InstaPundit 1, Howell Raines

Times Editor’s Tough Style Left Him Few Staff Allies (
Not much to add to this other than I hope the NYT starts reporting straight news again and keeps the editorializing on the proper page. They could also do without the crusades as well. They’re powerful, but not so much that they can beat the drums on the front page every day and expect the country to fall in line.

In the end, Howell Raines sowed the seeds of his self-destruction with a bruising management style that left him with few allies in his hour of crisis.

His relentless drive and determination, great strengths in an editor, also alienated wide swaths of the New York Times newsroom, as people felt excluded and in many cases shoved aside by his autocratic rule.

“If people had voted in April, long before Jayson Blair, he would have lost that vote,” a Times reporter said yesterday after Raines’s resignation. “I just don’t think he built much support for his regime. He never built a cabinet. He concentrated power in so few people that he didn’t have a team.”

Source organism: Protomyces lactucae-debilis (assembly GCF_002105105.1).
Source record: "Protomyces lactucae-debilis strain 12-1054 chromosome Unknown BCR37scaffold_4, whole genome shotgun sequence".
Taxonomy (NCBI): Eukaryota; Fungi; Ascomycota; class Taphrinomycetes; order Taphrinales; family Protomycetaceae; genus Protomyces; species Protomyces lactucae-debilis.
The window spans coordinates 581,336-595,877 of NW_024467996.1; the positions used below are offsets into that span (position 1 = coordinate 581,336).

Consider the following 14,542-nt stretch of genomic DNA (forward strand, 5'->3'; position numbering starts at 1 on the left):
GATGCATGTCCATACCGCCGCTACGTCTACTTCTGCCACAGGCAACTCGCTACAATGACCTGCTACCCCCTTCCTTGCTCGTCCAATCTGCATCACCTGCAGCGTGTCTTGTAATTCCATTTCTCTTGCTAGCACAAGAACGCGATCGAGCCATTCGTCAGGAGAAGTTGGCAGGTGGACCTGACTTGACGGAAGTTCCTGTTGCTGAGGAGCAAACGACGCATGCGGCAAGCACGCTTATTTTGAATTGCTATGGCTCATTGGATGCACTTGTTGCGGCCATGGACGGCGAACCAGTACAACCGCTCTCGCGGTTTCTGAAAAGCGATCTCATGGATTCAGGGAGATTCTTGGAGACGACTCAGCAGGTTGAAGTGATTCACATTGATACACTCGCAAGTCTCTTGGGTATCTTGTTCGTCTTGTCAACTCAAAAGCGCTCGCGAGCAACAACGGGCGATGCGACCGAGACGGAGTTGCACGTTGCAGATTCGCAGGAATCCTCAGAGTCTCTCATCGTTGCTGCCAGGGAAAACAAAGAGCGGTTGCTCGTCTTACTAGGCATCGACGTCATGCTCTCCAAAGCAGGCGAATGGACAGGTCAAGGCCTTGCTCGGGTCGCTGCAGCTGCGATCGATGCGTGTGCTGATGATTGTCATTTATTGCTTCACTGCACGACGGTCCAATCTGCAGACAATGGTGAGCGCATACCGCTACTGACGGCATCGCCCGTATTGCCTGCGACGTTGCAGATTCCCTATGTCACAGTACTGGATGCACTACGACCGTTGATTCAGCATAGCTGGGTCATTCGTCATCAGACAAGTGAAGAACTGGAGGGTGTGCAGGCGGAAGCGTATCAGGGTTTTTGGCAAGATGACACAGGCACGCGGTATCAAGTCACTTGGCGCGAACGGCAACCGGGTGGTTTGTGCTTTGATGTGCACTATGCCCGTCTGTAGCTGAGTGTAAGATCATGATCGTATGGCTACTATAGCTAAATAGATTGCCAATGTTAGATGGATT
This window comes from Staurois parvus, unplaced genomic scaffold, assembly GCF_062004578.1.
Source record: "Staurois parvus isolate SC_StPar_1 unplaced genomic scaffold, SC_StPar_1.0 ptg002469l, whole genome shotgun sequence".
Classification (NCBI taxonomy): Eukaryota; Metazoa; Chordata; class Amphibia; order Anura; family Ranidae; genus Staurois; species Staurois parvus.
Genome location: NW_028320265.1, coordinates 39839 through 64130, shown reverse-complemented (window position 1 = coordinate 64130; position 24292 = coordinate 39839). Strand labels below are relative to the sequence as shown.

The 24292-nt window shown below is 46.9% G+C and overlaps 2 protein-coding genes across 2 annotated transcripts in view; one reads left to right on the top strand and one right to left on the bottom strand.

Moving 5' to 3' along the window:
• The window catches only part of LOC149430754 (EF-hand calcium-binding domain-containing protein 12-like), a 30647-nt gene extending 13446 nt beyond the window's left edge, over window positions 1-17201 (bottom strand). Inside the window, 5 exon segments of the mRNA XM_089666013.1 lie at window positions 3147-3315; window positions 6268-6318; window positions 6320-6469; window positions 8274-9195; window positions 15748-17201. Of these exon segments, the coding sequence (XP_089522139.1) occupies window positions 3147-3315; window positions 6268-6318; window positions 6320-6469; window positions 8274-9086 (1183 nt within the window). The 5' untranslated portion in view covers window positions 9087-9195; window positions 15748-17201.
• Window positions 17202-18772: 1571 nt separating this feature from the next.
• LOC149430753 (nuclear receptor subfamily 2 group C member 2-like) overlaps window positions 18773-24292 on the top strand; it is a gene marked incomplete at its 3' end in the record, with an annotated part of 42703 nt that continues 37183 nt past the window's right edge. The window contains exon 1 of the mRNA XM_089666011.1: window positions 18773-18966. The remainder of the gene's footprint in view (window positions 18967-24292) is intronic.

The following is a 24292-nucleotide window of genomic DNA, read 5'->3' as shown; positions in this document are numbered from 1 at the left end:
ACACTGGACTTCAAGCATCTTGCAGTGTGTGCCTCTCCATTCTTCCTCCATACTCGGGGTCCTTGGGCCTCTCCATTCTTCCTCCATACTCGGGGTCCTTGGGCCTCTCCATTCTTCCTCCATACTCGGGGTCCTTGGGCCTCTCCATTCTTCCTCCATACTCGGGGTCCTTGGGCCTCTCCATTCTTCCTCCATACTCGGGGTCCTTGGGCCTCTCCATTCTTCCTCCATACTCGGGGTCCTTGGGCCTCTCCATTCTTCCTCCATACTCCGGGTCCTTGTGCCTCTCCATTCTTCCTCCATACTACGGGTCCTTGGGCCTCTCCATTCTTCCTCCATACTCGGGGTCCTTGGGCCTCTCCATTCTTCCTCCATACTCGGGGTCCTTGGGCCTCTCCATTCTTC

Interviews with a broad range of Times staffers, most of whom declined to be named because of the unsettled situation, make clear that the departure of Raines and his managing editor, Gerald Boyd, was not entirely voluntary. Raines, in fact, was setting up appointments with staffers for next week. But Publisher Arthur Sulzberger Jr., after a meeting with the Washington bureau Tuesday, must have “concluded there was no resurrection possible,” a staffer said. “People thought it was the right move because of the amount of resentment and rage Howell had engendered with his imperious style of management, completely top-down.”

What was particularly striking, the staffer said, was that no one at the Washington meeting spoke up in Raines’s favor. As for Boyd, the staffer said, his departure if Raines was forced out “was seen as inevitable because they were a tandem.”

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